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Angioplasties Increasing, Bypass Surgeries Decreasing

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AHRQ News and Numbers

Release date: August 30, 2007

Use of transluminal coronary angioplasty, or PTCA, a procedure for opening blocked arteries in patients with coronary artery disease, is now used nearly three times more often than the older and more invasive coronary artery bypass graft surgery (CABG), according to the latest News and Numbers from the Agency for Healthcare Research and Quality (AHRQ).

AHRQ found that

  • The number of angioplasties nearly doubled from 1993 to 2005, rising steadily from 418,000 to 800,000 a year.
  • In contrast, heart bypass surgeries rose slowly from 344,000 to 426,000 a year between 1993 and 1997, and then declined steadily to 278,000 a year by 2005.
  • Although hospital stays in 2005 for angioplasty are much shorter than they were in 1993 (on average 2.7 days instead of 4.6 days), hospital charges have increased by more than 50 percent during the period, rising from $31,300 to $48,000 (adjusted for inflation).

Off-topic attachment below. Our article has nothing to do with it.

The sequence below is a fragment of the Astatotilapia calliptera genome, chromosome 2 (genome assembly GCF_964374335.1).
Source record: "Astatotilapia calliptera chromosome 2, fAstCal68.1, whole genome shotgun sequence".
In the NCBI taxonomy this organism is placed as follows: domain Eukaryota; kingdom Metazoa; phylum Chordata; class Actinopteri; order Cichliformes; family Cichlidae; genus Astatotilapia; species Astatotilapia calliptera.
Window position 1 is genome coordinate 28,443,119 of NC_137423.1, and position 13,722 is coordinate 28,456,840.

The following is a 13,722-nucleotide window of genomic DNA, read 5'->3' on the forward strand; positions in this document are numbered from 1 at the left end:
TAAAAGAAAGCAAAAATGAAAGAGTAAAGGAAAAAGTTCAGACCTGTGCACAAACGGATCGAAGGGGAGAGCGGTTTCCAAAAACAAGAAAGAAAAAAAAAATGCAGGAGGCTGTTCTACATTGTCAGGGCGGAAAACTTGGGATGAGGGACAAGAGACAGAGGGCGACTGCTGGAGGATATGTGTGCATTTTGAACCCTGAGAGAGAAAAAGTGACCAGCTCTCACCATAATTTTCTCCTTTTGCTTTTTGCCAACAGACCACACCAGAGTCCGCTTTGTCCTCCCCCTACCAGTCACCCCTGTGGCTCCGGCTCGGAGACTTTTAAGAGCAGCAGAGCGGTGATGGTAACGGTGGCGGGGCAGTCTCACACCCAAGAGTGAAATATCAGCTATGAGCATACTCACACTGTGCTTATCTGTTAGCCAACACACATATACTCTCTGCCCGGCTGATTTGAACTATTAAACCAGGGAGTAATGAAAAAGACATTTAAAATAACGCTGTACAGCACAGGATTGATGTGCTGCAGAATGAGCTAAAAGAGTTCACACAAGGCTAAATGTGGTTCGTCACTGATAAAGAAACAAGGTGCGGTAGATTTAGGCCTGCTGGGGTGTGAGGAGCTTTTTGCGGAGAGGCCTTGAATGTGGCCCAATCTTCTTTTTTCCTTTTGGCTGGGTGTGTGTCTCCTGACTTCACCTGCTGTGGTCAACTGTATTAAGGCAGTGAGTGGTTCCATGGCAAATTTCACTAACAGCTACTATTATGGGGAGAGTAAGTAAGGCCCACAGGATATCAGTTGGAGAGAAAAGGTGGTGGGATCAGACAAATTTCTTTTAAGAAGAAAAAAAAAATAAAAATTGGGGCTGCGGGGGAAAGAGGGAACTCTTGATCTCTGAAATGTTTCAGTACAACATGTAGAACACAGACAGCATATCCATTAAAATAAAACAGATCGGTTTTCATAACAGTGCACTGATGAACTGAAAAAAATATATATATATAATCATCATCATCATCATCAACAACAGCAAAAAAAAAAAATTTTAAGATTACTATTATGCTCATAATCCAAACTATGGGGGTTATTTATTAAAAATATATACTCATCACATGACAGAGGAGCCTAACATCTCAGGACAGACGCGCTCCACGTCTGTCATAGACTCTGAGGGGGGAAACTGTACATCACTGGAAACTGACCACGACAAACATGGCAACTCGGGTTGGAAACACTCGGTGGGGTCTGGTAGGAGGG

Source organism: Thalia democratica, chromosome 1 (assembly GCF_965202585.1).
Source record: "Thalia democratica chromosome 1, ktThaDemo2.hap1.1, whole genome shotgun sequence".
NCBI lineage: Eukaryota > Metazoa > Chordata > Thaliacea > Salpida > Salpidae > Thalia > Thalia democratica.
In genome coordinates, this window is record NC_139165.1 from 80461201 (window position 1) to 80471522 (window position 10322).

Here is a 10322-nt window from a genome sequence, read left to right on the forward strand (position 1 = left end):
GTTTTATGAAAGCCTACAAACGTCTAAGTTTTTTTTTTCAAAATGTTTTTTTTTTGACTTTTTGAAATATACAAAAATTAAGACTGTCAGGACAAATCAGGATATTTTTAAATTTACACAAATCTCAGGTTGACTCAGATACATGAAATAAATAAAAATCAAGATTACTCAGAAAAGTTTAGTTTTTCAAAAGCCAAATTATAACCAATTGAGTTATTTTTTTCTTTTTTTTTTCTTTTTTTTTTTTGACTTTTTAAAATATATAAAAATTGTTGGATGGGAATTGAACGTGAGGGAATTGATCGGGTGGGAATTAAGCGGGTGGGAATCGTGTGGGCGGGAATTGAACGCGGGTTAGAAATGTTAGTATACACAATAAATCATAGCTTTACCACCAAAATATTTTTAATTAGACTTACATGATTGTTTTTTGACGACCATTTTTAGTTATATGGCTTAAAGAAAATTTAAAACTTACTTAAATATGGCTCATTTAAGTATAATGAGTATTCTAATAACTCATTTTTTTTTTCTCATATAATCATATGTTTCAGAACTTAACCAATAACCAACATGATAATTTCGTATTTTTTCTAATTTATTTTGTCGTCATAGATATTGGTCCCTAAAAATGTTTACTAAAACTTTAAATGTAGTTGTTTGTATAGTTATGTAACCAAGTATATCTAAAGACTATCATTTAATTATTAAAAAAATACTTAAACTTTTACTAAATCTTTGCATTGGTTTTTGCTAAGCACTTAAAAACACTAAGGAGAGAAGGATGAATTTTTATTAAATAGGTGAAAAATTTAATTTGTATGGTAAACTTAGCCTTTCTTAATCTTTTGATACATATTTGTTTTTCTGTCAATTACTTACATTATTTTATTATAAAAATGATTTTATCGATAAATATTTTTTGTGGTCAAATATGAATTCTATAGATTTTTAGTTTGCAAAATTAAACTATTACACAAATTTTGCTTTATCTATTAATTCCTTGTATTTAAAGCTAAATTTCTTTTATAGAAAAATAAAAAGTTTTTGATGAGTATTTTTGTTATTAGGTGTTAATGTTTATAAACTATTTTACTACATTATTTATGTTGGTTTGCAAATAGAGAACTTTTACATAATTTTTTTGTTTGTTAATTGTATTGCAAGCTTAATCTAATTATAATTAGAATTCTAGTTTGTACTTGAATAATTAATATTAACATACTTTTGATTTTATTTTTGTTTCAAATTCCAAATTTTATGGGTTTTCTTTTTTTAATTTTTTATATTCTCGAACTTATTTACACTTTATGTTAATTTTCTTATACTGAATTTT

• With 1.1 million hospital stays in 2005, coronary artery disease was the third most common reason for hospitalization after childbirth and pneumonia. It was the second leading reason for men and the seventh for women.

This AHRQ News and Numbers summary is based on data in HCUP Facts and Figures (PDF Help), which provides highlights of the latest data from AHRQ's Healthcare Cost and Utilization Project on a range of hospital inpatient care subjects, including leading reasons for hospitalization, such as childbirth, diabetes, and heart conditions; weight-loss, cardiac and other surgical procedures; and hospital costs.

For more information about AHRQ's hospital care data, contact Bob Isquith at Bob.Isquith@ahrq.hhs.gov or call (301) 427-1539.

Current as of August 2007


 

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